John, aka “Drop,” hands out water and a sandwich to a homeless man resting across the street from the Seattle waterfront. photo/Alberto Lacao Jr.

John, aka “Drop,” hands out water and a sandwich to a homeless man resting across the street from the Seattle waterfront. photo/Alberto Lacao Jr.

On a hot July Saturday night, a group of citizens who specialize in community outreach gathered at the foot of Pike Place Market under the Alaskan Way Viaduct. Brandishing supplies such as bottled water, sandwiches and socks, they gathered in a parking lot and divided up the supplies into cloth shopping bags to distribute to the homeless residents in that neighborhood. 

The twist to this? Some of them were dressed up in “superhero” outfits, going by names like “Girl Scout,” “TieDye Tom,” “Knight Owl” and “Drop.”

The group calls itself “The Initiative.” It’s a group originally derived from the “Real-Life Superhero” movement, brought to large public attention from movies such as “Kick-Ass,” as well as Seattle’s controversial Phoenix Jones. 

As with similar Initiative groups across the country, the WA Initiative keeps the costumes toned down to keep the focus more on the outreach work. Initiatives are organized to serve their communities through activities such as helping the homeless, safety patrols, conflict resolution and other forms of outreach as events demand. 

The outreach on this July evening was part of a national campaign called “SIGNs of HOPE.” A nationwide partner to Project HOPE, SIGNs of HOPE was a nationwide campaign aimed at bringing attention to the homeless and those who work with the homeless on a day-to-day basis. 


Available resources

A Midwest native, John, known as “Drop,” has been doing community outreach for almost two years. His passion for it is deeply rooted in his strong sense of altruism. Drop also takes part in volunteer emergency-response activities and hopes to become an EMT — he said his work is “not about me” (the slogan for this year’s SIGNs of HOPE campaign).

He explained that this campaign was meant as a “redirect”: The usage of things like flashy costumes are “a means to draw people’s attention and redirect them toward things that should draw their attention,” he said, “like the people who work in the soup kitchens, volunteer at the Union Gospel Mission and those services such as the Downtown Emergency Services, where people are not allowed to touch anyone but verbally de-escalate conflicts on a daily basis, and services such as 2-1-1.”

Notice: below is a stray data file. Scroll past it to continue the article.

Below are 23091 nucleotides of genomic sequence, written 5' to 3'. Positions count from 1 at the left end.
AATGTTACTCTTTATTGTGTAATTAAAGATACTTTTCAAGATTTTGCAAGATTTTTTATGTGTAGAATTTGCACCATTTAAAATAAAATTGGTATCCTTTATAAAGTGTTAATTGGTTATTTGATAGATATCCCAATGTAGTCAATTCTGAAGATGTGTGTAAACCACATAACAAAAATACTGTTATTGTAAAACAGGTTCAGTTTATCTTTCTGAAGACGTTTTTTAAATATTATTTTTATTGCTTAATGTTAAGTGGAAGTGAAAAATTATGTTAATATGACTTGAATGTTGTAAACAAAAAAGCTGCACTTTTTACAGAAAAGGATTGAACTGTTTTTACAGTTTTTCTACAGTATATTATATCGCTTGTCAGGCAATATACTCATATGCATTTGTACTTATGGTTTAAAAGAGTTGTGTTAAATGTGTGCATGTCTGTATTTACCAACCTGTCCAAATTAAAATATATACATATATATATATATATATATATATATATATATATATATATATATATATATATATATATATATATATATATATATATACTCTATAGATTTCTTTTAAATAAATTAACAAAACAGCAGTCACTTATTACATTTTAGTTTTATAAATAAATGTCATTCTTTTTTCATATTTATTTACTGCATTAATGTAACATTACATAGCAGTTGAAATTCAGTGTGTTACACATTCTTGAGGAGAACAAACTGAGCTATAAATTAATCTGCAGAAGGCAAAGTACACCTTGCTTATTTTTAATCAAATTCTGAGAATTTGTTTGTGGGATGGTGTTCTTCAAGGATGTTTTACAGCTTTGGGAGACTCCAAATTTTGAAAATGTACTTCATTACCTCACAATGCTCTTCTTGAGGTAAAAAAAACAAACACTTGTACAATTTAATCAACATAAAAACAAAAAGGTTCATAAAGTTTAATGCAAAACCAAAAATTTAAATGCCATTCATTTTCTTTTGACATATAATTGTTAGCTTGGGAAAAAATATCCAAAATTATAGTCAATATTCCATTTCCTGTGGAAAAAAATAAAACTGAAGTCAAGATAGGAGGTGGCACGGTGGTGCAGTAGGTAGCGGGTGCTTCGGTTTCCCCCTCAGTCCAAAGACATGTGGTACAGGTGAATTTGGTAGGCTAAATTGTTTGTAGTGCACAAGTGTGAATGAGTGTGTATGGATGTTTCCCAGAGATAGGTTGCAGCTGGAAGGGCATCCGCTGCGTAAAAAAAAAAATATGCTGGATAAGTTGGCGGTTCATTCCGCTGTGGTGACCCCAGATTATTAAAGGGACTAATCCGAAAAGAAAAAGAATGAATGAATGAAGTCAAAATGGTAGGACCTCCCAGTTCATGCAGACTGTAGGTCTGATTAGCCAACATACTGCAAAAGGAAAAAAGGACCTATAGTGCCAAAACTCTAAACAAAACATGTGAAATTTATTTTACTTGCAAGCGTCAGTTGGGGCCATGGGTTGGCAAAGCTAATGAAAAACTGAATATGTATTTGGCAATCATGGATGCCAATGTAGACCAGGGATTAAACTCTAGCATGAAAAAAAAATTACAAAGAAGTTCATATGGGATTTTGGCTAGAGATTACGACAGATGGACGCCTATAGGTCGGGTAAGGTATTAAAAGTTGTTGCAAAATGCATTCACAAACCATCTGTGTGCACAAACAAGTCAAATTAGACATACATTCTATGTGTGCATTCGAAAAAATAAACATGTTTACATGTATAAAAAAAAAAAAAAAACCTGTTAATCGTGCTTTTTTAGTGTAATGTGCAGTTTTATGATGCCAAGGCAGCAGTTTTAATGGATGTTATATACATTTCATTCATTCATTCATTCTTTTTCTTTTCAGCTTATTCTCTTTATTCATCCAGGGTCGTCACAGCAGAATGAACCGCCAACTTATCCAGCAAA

2-1-1 is the 9-1-1 for human-services needs. Sponsored by The United Way and the Alliance of Information and Referral Systems (AIRS), 2-1-1 provides free and confidential information and referral for needs, including food assistance, health care, housing, employment and mental-health counseling. It is available in all 50 states (including the District of Columbia and Puerto Rico) and in four Canadian provinces. According to the website, as of October 2011, 2-1-1 served more than 260 million people. 

In Seattle alone, it is estimated there are close to 8,000 who qualify as homeless. According to the Washington State Coalition for the Homeless, it is estimated that almost 23,000 people are homeless in Washington state on any given night. There are various reasons why people end up homeless: job loss, fleeing domestic violence and mental-health concerns. 

During the outreach on July 14, the largest concentrated area of homeless people where the costumed “heroes” depleted their supplies before walking back to replenish was outside a high-end furniture store at the foot of the Alaskan Way Viaduct. The homeless ranged in age from 18 to early 70s

Many of them had tattered mattresses and sleeping bags, which some of them shared with others, with bags containing the few belongings that they had. Their faces expressed happiness, although subdued, for the small help that was extended to them. 

Amy, an uncostumed participant in the July 14 outreach, works with homeless and at-risk youths in north King County. 

“I wanted to get involved in Seattle where they are more at-risk,” she said. 

Yet, the Emerald City is viewed by many as a place that helps its less fortunate. In March 2004, Seattle was recognized in a report released by the U.S. Department of Housing and Urban Development as one of the seven cities in the country that are leading the way toward reducing chronic homelessness. 

Seattle offers a wide variety of resources to address poverty. There are food banks such as Northwest Harvest and Food Lifeline, and programs like the Community Psychiatric Clinic, which provides housing for about 5,000 homeless, mentally ill clients per year.